But it's never too soon for people to think about whether they might want to directly participate in this year's event or figure out a way to otherwise support it.
The annual Fast and Vigil to Abolish the Death Penalty is held on the sidewalk in front of the U.S. Supreme Court each year from midnight June 29 to midnight June 2. June 29 is the anniversary of the seminal 1972 ruling Furman v. Georgia, which temporarily struck down death penalty statutes in the United States. July 2 is the anniversary of the sadder 1976 ruling Gregg v. Georgia, which allowed executions to resume.
I recently asked Abe Bonowitz, who helps organize the event, to share with me his thoughts on why the fast and vigil is important. He ignited my imagination by invoking the phrase "Abolition University" to describe the educational value of the event. This year, there will be additional teach-ins, more speaking opportunities, maybe some other manifestations of our abolition work such as music, spoken word performances, etc.
Abe wrote the following to me in an email:
The Fast & Vigil furthers the cause of abolition by enhancing the skills and education of grassroots activists who are doing the work every day in whatever way they can, wherever they happen to be, and by educating the public via the mass media, and to a lesser but equally important degree, those who encounter us in person.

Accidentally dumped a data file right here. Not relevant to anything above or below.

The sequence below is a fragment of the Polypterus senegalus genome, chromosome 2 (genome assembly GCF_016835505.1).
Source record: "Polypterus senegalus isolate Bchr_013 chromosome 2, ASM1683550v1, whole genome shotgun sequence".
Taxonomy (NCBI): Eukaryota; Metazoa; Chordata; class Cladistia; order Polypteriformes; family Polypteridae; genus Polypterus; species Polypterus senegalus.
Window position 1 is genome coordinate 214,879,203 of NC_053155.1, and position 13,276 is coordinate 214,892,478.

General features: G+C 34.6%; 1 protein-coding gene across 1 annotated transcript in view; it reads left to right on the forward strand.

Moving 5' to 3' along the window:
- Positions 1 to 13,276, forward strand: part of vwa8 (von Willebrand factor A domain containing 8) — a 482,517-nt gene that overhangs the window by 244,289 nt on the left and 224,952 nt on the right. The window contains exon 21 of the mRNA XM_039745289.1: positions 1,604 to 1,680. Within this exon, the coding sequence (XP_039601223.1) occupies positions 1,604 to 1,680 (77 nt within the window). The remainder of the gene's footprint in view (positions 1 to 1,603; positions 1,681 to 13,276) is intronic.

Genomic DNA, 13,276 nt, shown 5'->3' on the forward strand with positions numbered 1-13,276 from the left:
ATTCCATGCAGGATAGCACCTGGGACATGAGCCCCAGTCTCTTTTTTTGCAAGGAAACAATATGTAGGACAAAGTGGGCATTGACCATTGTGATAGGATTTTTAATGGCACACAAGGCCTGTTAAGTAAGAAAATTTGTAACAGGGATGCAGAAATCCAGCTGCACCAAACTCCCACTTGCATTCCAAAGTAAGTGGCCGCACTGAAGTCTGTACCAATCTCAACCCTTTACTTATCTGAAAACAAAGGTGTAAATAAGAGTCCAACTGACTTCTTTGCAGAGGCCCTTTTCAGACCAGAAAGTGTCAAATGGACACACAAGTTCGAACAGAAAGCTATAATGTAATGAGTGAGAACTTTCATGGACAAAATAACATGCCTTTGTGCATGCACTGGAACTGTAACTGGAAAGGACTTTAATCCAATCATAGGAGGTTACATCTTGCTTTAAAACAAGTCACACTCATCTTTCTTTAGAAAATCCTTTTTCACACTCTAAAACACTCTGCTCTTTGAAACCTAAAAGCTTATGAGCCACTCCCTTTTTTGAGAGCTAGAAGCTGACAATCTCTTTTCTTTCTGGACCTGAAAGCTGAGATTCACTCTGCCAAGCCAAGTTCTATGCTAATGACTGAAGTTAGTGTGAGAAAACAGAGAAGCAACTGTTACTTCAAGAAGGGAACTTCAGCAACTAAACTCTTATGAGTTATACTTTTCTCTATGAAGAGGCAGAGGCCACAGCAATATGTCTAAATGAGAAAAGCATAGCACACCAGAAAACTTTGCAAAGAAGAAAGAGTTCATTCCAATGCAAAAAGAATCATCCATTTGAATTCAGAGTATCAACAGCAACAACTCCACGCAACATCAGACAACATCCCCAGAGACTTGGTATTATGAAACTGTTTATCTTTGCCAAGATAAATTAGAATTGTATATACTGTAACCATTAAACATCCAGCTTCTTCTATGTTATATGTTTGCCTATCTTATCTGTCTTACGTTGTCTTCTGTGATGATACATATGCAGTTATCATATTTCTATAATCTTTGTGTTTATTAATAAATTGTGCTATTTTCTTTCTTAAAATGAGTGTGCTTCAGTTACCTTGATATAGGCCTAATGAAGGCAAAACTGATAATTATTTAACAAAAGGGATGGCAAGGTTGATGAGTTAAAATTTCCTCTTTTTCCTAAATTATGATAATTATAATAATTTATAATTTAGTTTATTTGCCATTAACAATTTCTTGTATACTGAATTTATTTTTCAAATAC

Some of what the event provides:
1. Inspiration, training and education to activists working on the issue.
2. Public education to those who encounter it directly and via the media.
3. Symbolic presence at the heart of the issue, coupled with an opportunity for personal sacrifice and re-dedication by individual participants.
4. An annual opportunity for camaraderie among participants.
I personally see all four goals as important and useful, and I have ranked them in order of their strategic value. This is why I have been instituting the evening "teach-ins," which this year will be more rounded to provide information, inspiration and training, over and above that which one gets just by being a full-time participant. The whole thing functions as a sort of "Abolition University." This year the speakers will be recorded, audio, if not video, and the talks will be made available on the web, for whatever that is worth, and also deposited in the archives for future reference.
Last year, this blog had just launched when the 11th Annual Fast and Vigil occurred. We "covered" the event live, to the degree that resources would allow. Although our plans have not solidified yet and much depends on resources (i.e., interns!), in some shape or form we will be covering the event live again. In the meantime, the vigil has its own website. Go here for more information!